Company stores supplied the needs of the workers, and privately-owned saloons were plentiful. But in the great Pocahontas Smokeless coalfield, there was at least one camp town that broke the mold. From its establishment in 1904 through the first five decades of the 20th Century, the unincorporated community of Nemours never had more than 1,000 souls living there. There were no bars, no liquor stores and the 200-250 workers at the plant weren't even allowed to carry matches with them. From 1904 until about 1950, workers of the E.I. DuPont de Nemours Co. facility in Mercer County produced untold tons of black powder explosives, the key ingredient needed to wrest coal from the bowels of the earth. Black powder also played a major role in railroad, canal and highway construction nationwide. At any given moment, several thousand kegs of explosives were ready to blow. Nemours (pronounced "Knee-Mores") is located on the banks of the Bluestone River, about four miles from the Bluewell community. The plant is situated in the very shadow of the massive sandstone outcropping, Pinnacle Rock. While operations at the black powder plant ceased some 50 years ago, the homes that housed the workers of this remote, sheltered valley community are still neat and trim, almost giving mute testimony to the meticulous and careful people who once lived there. "You weren't allowed to smoke, and they provided you with uniforms that had brass buttons on them," Nemours resident Robert Myers said. "The shoes they had you wear had brass tacks in them. You couldn't carry any metal on you, nothing that would cause a spark." The powder mill worked three shifts every day from the time it was built until black powder was outlawed in coal mining a couple years after the end of World War II. The formula was essentially the same as the gun powder formula the Chinese shared with Marco Polo in the 13th Century. Dupont started making explosives in the U.S. in 1802. Myers, 72, could easily rattle off the ingredients: charcoal, nitrate, sodium, sulfur and wood pulp. "Different grades required different proportions," Myers said. "But the same ingredients went into making pellet powder or grain powder." The mill itself worked like the slow-moving, inner-workings of a clock. Rubber-boot shod mules pulled wagons on rails throughout the plant, stopping from point to point. Workers loaded or unloaded ingredients, most of which arrived by rail on a spur line that emerged from a narrow hollow from the (then) Norfolk & Western mainline. "I had one job as a pellet picker," Myers said. "There was a machine that pressed the pellets, then the pellet pickers got them off and took them to the dry house. From there, the pellets went to a wrapping machine, then on to packers and on up to the magazines. Those magazines were on the opposite side of the hollow from the wheel mills." With the exception of a few outbuildings, the wheel mills are the only remnants of the once-massive complex. At some 40-feet tall and 35-feet in diameter, formed from hand-cut blue sandstone rocks native to Mercer County, some weighing as much as five tons, the wheel mills are among some of the most interesting manmade structures of the coalfields. "The bins next to the wheel mills were made of wood," Myers said. "The mixer inside went around like a plow–it turned the powder over and over." An external electric motor powered the mixer. All the electrical wiring and switches were outside the giant mortar. "There weren't any electric lights in any of the buildings," Myers said. "The lights were on poles outside the buildings. They shone in through windows." While safety was tantamount to the operation, there were disasters at the plant.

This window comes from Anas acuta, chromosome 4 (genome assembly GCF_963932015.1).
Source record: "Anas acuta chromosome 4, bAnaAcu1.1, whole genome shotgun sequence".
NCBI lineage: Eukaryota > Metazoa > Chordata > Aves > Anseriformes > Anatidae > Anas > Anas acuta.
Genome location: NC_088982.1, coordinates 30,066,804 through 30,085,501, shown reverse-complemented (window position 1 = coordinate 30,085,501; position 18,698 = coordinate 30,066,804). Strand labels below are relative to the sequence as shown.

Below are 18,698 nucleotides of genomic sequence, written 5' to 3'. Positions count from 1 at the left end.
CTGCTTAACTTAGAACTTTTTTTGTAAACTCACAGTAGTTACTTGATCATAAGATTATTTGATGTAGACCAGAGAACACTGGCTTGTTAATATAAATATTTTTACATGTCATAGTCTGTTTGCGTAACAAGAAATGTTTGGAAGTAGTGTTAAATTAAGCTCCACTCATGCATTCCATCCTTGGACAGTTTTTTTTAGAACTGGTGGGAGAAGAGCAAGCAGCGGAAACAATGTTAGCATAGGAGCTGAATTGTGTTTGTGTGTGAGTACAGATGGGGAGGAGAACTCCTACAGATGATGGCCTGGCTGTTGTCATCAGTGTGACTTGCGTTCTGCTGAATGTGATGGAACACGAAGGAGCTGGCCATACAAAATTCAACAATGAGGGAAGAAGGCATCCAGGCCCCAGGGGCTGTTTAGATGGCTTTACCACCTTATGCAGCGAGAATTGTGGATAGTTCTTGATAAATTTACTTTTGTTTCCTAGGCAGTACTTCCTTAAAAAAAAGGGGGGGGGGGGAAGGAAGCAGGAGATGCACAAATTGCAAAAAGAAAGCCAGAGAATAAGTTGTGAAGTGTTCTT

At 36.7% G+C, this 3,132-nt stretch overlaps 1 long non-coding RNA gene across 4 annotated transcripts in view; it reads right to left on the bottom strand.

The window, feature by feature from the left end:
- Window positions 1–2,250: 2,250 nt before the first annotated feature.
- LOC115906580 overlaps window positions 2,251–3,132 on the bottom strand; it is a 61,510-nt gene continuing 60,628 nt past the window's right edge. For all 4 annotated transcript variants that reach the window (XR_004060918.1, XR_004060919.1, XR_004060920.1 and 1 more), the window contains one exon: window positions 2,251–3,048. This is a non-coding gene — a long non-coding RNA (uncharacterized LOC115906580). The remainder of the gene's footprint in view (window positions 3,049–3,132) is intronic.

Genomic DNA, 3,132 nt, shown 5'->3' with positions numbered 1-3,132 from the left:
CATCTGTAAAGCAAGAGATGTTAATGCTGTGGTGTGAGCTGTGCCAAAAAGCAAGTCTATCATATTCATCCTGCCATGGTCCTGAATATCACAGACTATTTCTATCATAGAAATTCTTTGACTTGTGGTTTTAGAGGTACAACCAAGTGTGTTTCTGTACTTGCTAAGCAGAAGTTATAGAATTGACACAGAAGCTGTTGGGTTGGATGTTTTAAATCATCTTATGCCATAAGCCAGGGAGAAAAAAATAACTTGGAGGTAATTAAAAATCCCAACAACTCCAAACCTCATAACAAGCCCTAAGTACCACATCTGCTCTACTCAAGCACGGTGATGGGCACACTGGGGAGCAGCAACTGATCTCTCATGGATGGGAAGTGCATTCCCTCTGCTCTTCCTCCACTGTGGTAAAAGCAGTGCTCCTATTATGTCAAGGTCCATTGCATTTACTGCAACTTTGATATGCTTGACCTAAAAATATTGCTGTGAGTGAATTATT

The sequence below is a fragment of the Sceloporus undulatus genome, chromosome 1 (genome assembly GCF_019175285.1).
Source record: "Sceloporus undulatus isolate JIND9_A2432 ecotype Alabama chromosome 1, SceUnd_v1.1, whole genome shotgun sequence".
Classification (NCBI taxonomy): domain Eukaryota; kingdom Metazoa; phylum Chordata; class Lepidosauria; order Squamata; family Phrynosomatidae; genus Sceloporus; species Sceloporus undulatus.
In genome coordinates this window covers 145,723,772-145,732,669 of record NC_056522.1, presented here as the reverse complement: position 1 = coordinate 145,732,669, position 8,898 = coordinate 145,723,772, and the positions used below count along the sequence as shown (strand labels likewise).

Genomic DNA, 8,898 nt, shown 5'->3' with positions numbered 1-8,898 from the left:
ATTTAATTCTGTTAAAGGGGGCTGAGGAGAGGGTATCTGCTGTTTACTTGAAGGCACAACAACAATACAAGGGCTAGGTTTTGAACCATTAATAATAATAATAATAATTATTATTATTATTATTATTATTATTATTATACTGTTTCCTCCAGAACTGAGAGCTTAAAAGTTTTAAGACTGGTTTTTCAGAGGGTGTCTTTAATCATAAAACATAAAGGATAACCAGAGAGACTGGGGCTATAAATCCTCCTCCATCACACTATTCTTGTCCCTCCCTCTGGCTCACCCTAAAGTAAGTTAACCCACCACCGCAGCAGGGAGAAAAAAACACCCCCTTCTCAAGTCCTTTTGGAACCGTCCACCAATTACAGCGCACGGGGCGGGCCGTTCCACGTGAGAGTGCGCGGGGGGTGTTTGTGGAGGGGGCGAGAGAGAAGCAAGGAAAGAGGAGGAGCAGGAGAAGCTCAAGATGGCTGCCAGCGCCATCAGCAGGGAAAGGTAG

An explosion at 3:20 a.m., April 12, 1916, killed one man at the plant, and hurled a 150-pound stone about a mile and one-half from the plant, killing two sleeping teenagers. The series of four blasts "lit up the sky" and shattered plate glass storefronts in Bluefield 10 miles away, was felt 30 miles away in Tazewell and emitted a cloud as black as India ink. DuPont estimated the losses at $100,000, and had to rebuild the plant from the ground up. Another explosion in July of 1947, claimed another three lives and may have hastened the plant's closing, according to some of the people who lived there. Bertha Riley heard the last explosion at the plant. Her husband, the late Bruce Riley, was among the clean-up crew. The grim task of recovering the remains of his deceased co-workers caused Mr. Riley to miss several weeks of work. Nemours was a close-knit community. Most of the workers were recruited from Mercer County. Families tended to be large and children attended a one-room school through the eighth grade. Upon graduating, most went on to Bluefield to finish their schooling. Although the plant was small, Nemours fielded a baseball team that competed in the old Coal Field League. The Nemours Ruritan Club keeps the close-knit spirit alive through its annual Nemours Ruritan Fall Festival, held on the first Saturday of each October. Although the people don't make black powder any more, the apple butter is dynamite!!!